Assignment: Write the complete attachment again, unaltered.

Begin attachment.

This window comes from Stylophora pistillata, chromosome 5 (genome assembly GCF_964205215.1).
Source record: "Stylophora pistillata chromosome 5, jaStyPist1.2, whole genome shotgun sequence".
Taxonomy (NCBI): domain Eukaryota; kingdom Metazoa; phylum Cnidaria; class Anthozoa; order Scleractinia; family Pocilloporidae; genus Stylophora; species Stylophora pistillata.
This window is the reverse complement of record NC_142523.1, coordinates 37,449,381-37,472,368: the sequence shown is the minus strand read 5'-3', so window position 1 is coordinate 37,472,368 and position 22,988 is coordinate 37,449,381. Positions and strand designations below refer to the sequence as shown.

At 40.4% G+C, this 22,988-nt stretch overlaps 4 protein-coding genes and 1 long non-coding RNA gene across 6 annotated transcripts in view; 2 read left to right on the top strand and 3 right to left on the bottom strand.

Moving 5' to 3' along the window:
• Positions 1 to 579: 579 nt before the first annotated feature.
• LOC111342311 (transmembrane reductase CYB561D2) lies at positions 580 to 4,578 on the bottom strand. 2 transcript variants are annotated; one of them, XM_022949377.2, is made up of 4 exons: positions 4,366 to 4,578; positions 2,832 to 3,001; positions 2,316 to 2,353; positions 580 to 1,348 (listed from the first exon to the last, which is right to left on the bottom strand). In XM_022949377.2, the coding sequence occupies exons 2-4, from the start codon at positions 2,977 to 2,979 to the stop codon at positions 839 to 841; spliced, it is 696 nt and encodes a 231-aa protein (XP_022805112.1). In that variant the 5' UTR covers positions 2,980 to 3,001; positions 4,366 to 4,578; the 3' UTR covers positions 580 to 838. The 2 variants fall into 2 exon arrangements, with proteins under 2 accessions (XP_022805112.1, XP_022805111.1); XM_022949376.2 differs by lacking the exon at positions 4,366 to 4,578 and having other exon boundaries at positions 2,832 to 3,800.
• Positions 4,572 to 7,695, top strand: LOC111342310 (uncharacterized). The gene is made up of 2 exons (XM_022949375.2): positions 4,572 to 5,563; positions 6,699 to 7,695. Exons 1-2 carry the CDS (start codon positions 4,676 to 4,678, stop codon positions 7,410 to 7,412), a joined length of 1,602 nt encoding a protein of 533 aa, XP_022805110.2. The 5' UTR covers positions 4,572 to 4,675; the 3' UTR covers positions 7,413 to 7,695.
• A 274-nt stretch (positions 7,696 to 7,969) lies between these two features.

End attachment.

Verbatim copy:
This window comes from Stylophora pistillata, chromosome 5 (genome assembly GCF_964205215.1).
Source record: "Stylophora pistillata chromosome 5, jaStyPist1.2, whole genome shotgun sequence".
Taxonomy (NCBI): domain Eukaryota; kingdom Metazoa; phylum Cnidaria; class Anthozoa; order Scleractinia; family Pocilloporidae; genus Stylophora; species Stylophora pistillata.
This window is the reverse complement of record NC_142523.1, coordinates 37,449,381-37,472,368: the sequence shown is the minus strand read 5'-3', so window position 1 is coordinate 37,472,368 and position 22,988 is coordinate 37,449,381. Positions and strand designations below refer to the sequence as shown.

At 40.4% G+C, this 22,988-nt stretch overlaps 4 protein-coding genes and 1 long non-coding RNA gene across 6 annotated transcripts in view; 2 read left to right on the top strand and 3 right to left on the bottom strand.

Moving 5' to 3' along the window:
• Positions 1 to 579: 579 nt before the first annotated feature.
• LOC111342311 (transmembrane reductase CYB561D2) lies at positions 580 to 4,578 on the bottom strand. 2 transcript variants are annotated; one of them, XM_022949377.2, is made up of 4 exons: positions 4,366 to 4,578; positions 2,832 to 3,001; positions 2,316 to 2,353; positions 580 to 1,348 (listed from the first exon to the last, which is right to left on the bottom strand). In XM_022949377.2, the coding sequence occupies exons 2-4, from the start codon at positions 2,977 to 2,979 to the stop codon at positions 839 to 841; spliced, it is 696 nt and encodes a 231-aa protein (XP_022805112.1). In that variant the 5' UTR covers positions 2,980 to 3,001; positions 4,366 to 4,578; the 3' UTR covers positions 580 to 838. The 2 variants fall into 2 exon arrangements, with proteins under 2 accessions (XP_022805112.1, XP_022805111.1); XM_022949376.2 differs by lacking the exon at positions 4,366 to 4,578 and having other exon boundaries at positions 2,832 to 3,800.
• Positions 4,572 to 7,695, top strand: LOC111342310 (uncharacterized). The gene is made up of 2 exons (XM_022949375.2): positions 4,572 to 5,563; positions 6,699 to 7,695. Exons 1-2 carry the CDS (start codon positions 4,676 to 4,678, stop codon positions 7,410 to 7,412), a joined length of 1,602 nt encoding a protein of 533 aa, XP_022805110.2. The 5' UTR covers positions 4,572 to 4,675; the 3' UTR covers positions 7,413 to 7,695.
• A 274-nt stretch (positions 7,696 to 7,969) lies between these two features.